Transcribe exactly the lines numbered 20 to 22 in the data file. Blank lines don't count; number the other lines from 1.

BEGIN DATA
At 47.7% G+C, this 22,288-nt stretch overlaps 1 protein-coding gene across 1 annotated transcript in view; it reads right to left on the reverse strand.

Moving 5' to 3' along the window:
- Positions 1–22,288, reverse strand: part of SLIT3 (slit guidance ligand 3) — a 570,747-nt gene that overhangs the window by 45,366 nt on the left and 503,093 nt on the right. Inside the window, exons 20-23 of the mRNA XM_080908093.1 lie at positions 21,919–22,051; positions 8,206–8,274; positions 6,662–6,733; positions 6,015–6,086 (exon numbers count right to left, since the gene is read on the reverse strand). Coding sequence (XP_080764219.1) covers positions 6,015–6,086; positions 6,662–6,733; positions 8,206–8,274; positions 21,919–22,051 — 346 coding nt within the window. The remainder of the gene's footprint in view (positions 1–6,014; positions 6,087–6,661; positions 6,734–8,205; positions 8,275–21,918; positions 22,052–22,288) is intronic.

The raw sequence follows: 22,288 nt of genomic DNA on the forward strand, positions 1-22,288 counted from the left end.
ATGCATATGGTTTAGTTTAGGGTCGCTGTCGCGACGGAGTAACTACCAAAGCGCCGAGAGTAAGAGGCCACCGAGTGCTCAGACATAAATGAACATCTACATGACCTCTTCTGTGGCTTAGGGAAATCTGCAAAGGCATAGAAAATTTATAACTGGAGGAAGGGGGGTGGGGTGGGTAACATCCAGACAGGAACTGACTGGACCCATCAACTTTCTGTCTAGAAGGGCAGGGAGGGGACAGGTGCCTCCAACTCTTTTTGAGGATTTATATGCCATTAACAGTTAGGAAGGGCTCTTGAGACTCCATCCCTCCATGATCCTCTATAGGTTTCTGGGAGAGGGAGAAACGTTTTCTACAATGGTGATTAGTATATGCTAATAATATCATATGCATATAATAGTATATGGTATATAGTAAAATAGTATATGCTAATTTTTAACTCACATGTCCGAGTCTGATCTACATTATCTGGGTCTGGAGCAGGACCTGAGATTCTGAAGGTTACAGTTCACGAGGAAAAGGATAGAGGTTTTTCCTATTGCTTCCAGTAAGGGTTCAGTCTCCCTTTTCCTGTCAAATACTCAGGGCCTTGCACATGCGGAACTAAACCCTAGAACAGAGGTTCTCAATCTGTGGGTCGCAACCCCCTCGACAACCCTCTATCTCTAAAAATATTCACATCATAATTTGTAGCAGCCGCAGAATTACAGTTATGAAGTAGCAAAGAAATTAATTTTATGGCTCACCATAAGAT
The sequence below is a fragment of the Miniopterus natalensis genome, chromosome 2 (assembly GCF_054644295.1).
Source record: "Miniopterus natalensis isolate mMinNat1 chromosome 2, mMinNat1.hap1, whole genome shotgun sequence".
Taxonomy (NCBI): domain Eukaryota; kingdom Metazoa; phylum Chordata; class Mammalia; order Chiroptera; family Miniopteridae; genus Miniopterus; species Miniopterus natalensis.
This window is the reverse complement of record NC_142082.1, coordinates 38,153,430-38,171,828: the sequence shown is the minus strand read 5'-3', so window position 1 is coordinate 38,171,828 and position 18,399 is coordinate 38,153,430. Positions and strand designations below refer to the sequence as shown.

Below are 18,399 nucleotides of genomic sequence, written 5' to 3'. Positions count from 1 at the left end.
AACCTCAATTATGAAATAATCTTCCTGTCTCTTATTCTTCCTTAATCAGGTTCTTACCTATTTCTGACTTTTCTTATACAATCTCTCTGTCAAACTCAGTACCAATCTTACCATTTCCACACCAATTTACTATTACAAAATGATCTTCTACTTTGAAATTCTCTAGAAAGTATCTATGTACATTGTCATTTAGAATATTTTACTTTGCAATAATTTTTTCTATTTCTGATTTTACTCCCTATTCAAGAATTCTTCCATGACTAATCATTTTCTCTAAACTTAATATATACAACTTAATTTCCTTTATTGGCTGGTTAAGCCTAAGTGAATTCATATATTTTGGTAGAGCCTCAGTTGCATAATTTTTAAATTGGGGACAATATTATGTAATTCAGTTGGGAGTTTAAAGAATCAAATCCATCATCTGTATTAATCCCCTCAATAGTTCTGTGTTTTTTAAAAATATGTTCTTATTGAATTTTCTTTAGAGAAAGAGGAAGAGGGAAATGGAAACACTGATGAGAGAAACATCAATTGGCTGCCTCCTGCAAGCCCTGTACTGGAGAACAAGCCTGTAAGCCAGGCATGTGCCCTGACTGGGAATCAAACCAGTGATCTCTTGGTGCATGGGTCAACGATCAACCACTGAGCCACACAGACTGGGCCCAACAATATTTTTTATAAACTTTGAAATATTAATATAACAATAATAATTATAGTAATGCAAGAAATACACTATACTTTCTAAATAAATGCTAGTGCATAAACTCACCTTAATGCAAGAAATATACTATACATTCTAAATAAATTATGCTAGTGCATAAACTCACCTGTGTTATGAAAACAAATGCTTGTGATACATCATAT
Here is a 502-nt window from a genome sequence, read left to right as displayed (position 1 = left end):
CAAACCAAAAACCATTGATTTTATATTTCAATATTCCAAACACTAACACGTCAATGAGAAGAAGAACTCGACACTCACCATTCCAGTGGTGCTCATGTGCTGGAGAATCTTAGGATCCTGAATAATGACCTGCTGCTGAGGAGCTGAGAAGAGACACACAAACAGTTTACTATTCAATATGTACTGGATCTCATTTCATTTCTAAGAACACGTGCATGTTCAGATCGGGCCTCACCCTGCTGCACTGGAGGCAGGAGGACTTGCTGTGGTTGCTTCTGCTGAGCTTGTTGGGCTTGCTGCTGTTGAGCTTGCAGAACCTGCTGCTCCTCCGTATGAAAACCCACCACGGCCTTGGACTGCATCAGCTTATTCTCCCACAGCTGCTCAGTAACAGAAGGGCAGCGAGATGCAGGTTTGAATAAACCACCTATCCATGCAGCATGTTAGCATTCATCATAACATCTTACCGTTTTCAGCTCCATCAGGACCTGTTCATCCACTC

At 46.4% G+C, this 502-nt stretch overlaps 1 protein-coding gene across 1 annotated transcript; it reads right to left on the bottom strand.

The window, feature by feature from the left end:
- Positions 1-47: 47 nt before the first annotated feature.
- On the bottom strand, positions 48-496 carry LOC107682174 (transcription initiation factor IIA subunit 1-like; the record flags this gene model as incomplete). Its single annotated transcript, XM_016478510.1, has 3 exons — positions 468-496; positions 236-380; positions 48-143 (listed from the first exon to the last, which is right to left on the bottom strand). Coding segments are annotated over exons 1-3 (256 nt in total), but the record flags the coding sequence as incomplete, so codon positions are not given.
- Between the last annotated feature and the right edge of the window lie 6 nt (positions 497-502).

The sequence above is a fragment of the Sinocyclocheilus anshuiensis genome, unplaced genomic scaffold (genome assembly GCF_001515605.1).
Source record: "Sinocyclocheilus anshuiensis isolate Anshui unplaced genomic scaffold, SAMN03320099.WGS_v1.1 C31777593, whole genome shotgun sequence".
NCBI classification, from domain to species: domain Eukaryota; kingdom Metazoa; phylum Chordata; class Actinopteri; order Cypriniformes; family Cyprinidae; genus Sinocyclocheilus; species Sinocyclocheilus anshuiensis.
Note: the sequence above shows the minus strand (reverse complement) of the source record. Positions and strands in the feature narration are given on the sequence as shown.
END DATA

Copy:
Source record: "Sinocyclocheilus anshuiensis isolate Anshui unplaced genomic scaffold, SAMN03320099.WGS_v1.1 C31777593, whole genome shotgun sequence".
NCBI classification, from domain to species: domain Eukaryota; kingdom Metazoa; phylum Chordata; class Actinopteri; order Cypriniformes; family Cyprinidae; genus Sinocyclocheilus; species Sinocyclocheilus anshuiensis.
Note: the sequence above shows the minus strand (reverse complement) of the source record. Positions and strands in the feature narration are given on the sequence as shown.